Horror fans wait with bated breath for the release tomorrow of The Thing, the much-anticipated and already much-reviled prequel to John Carpenter’s much-lauded classic. The DLB spoke to director Mattjis van Heijningen, Jr., earlier today about the expectations of fans, combining practical effects with CGI, and his future plans, including the status of that much-talked-about zombie epic Army of the Dead.

 I spoke with your actress Kim Bubbs last night at the Toronto premiere, and she described the filming as really fun, like being at “summer camp.” Was it like that for you too, and how did you enjoy the experience?

Maybe Kim wasn’t that far off. I felt like a theatre director with a great bunch of actors, and we sort of figured it out amongst ourselves instead of a rigid studio set-up or something. Everybody had fun and everybody had space and the energy to put their own foot forward. Yeah, it was actually really relaxed. I mean, of course it was a lot of stress with all the special effects and stuff, but all the stuff that you act is really, really nice.


Kim was also saying that the cast always had some sort of practical puppet to work with on set, as opposed to acting opposite a tennis ball on a stick. Tell me about your decision to work as much as possible with practical creature effects.

I always wanted to do that, to have those practical effects on set for that reason and just see how much we could use and how much we had to enhance later on, and I think it was sort of a mix between practical effects in the end and CGI.


What is your background as a horror fan, and what was your relationship with John Carpenter’s The Thing and the original Thing From Another World going into this film?

From very young on, I always like horror movies, and I think I started to like horror movies when I saw early Polanski movies like Repulsion and Rosemary’s Baby. And then I started to explore. Jaws came out when I was 16 or 15. And then The Thing was playing, and in Holland you had to be 18-years old, but I was 15 and I snuck into the theatre. Alien came out just two or three years before that. I kind of grew up in that era with Alien, Jaws and The Thing.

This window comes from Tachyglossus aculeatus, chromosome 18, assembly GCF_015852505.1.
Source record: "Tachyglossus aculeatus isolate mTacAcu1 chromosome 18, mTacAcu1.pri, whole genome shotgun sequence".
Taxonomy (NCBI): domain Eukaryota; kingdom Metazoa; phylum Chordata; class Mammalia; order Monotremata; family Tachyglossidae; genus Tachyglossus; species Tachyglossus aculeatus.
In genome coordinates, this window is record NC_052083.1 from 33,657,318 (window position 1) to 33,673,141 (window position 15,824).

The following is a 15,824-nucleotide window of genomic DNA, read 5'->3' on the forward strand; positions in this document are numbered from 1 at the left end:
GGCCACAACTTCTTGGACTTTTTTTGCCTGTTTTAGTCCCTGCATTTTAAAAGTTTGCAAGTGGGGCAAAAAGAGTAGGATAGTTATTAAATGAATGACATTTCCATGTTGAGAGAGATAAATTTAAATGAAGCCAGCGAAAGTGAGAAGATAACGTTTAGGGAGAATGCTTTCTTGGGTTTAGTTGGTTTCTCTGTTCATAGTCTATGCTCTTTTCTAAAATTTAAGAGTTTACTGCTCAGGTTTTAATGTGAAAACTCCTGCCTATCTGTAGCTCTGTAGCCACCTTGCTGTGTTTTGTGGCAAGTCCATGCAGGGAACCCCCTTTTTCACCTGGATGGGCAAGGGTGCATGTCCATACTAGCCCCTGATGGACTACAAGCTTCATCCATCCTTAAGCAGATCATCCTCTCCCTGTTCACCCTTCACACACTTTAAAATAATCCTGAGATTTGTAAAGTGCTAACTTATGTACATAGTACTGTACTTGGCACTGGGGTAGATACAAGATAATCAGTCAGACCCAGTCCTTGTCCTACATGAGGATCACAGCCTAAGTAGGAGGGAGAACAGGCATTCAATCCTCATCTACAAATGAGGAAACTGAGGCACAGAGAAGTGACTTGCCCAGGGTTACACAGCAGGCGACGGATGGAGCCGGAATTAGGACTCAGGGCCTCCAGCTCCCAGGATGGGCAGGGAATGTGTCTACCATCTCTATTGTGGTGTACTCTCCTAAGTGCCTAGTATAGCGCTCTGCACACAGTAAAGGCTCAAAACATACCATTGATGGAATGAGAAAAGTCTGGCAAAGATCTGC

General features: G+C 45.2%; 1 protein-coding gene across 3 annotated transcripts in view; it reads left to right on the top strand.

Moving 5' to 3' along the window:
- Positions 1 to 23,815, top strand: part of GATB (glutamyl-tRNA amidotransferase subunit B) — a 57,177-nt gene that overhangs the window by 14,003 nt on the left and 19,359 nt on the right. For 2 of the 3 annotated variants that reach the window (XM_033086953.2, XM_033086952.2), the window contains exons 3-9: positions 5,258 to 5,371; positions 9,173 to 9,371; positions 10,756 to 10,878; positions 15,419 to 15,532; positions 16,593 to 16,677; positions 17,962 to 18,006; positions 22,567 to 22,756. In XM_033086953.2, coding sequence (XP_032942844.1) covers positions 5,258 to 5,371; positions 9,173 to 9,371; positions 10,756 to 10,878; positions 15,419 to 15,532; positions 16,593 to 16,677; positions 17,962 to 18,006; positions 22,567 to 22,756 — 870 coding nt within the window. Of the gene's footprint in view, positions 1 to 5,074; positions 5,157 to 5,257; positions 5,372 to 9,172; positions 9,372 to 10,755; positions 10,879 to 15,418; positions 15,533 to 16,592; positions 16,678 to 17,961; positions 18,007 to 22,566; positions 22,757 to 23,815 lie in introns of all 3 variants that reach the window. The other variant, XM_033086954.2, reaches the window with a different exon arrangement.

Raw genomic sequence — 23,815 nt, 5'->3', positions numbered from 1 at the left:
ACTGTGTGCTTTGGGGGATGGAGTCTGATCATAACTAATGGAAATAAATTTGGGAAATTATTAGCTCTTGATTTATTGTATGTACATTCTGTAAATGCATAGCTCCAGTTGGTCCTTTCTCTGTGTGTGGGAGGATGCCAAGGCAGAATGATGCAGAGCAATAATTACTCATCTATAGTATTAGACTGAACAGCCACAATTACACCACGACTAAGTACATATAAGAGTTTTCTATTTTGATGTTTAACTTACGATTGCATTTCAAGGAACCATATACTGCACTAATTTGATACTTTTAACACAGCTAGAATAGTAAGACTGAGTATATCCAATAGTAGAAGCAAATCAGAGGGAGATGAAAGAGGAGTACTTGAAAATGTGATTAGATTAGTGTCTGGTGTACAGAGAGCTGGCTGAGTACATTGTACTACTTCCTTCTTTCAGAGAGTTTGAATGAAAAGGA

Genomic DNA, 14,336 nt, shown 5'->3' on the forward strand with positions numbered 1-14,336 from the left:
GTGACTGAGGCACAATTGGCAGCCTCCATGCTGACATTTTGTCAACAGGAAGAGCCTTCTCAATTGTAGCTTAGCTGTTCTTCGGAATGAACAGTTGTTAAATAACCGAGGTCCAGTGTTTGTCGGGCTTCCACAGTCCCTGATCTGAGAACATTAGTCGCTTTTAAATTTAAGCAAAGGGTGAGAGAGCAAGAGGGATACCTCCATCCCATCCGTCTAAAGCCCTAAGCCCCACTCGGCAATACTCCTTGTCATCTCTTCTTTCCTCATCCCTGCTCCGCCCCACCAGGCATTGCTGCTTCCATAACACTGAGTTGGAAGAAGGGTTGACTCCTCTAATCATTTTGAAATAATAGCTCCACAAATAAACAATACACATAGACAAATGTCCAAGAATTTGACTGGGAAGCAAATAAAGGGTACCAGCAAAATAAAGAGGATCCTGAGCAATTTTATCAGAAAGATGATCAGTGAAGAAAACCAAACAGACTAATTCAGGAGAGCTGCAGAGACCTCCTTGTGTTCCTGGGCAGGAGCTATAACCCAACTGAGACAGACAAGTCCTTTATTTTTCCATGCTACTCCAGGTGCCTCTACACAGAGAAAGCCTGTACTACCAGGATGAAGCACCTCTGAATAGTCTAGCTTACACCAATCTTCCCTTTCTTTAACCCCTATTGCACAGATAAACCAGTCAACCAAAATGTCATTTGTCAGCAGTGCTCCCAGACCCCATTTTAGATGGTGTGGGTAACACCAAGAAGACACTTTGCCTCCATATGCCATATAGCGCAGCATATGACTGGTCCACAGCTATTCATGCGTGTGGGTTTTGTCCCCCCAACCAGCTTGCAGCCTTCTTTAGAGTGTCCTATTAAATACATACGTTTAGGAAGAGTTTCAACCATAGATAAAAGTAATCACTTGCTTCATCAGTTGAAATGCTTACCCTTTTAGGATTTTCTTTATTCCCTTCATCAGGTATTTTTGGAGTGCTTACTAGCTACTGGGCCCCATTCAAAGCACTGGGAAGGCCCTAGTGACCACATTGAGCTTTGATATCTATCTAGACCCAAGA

Having seen Carpenter’s version, did you ever wonder whatever happened at the Norwegian base?

Yeah. As a European I was always really interested. In that movie they make really fun because they always talk about the Swedes, but they’re actually Norwegians. They’re kind of thrown up on this Scandinavian heap! But as a European living close to Norway that must have been horrible what happened to them, and it was always like this big mystery. So when I got involved and the studio and the producers asked, ‘Are you interested in making a prequel about these Norwegians?,’ I thought that’s fascinating.


Ultimately, why did you want to make this film?

I was such a fan of The Thing. And there are so many monster movies but always the monster is an exterior thing. As a character, you think if I’m going to hide then I might get away with it, and this was the only movie where the creature is really inside of you which creates this enormous amount of paranoia. And that sense of monster movie and paranoia I never saw in a movie after seeing The Thing. And that’s what sort of fascinated me about John Carpenter’s version. So when I got that opportunity to explore that kind of feeling again I think that was the reason to do it.


Do you hope kids sneak downstairs and watch your version on really low volume when their parents are asleep?

Yes. What I actually hope, and this was sort of always the intention, that they would see my movie first and like it and then straight go to watch John Carpenter’s version as one big The Thing marathon. That was always my intention. You cut the end titles off and the begin titles and just one four-hour The Thing experience.